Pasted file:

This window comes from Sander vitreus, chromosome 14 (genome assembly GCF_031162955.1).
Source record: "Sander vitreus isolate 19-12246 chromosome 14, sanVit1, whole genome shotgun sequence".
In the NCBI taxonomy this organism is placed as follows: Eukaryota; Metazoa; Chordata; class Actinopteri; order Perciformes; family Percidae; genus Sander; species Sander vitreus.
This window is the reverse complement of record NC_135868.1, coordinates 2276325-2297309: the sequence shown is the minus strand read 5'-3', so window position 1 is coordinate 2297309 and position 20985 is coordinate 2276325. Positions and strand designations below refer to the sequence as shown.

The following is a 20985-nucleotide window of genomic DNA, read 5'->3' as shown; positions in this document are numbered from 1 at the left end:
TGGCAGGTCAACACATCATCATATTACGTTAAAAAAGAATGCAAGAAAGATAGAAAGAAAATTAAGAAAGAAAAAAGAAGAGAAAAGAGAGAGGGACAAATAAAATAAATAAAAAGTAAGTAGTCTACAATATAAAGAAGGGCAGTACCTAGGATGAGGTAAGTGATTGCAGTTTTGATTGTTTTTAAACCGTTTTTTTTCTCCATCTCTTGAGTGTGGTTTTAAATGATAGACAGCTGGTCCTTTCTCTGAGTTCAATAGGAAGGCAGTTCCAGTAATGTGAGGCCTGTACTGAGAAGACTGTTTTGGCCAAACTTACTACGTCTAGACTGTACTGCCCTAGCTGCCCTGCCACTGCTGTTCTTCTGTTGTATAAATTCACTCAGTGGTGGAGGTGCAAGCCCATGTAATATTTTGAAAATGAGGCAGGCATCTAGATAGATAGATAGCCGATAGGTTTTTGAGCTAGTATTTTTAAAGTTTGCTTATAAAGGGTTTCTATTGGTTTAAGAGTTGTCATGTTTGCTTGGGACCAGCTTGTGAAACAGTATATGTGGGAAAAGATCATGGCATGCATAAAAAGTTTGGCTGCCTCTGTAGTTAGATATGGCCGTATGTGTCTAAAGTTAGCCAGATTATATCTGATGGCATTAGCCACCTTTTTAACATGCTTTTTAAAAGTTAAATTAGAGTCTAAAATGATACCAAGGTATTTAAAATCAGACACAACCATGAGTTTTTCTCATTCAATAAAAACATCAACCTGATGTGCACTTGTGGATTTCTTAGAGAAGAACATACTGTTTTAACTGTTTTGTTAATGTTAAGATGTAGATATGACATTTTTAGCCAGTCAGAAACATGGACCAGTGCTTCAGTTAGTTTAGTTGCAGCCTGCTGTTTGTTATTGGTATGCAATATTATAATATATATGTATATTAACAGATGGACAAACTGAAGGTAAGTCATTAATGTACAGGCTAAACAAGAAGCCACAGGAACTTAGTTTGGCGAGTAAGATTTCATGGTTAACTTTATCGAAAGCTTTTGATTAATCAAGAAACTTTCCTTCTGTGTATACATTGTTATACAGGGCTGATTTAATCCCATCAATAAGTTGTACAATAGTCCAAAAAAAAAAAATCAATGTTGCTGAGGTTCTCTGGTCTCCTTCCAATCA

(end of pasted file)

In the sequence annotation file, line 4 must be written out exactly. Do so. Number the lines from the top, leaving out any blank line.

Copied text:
This window is the reverse complement of record NC_135868.1, coordinates 2276325-2297309: the sequence shown is the minus strand read 5'-3', so window position 1 is coordinate 2297309 and position 20985 is coordinate 2276325. Positions and strand designations below refer to the sequence as shown.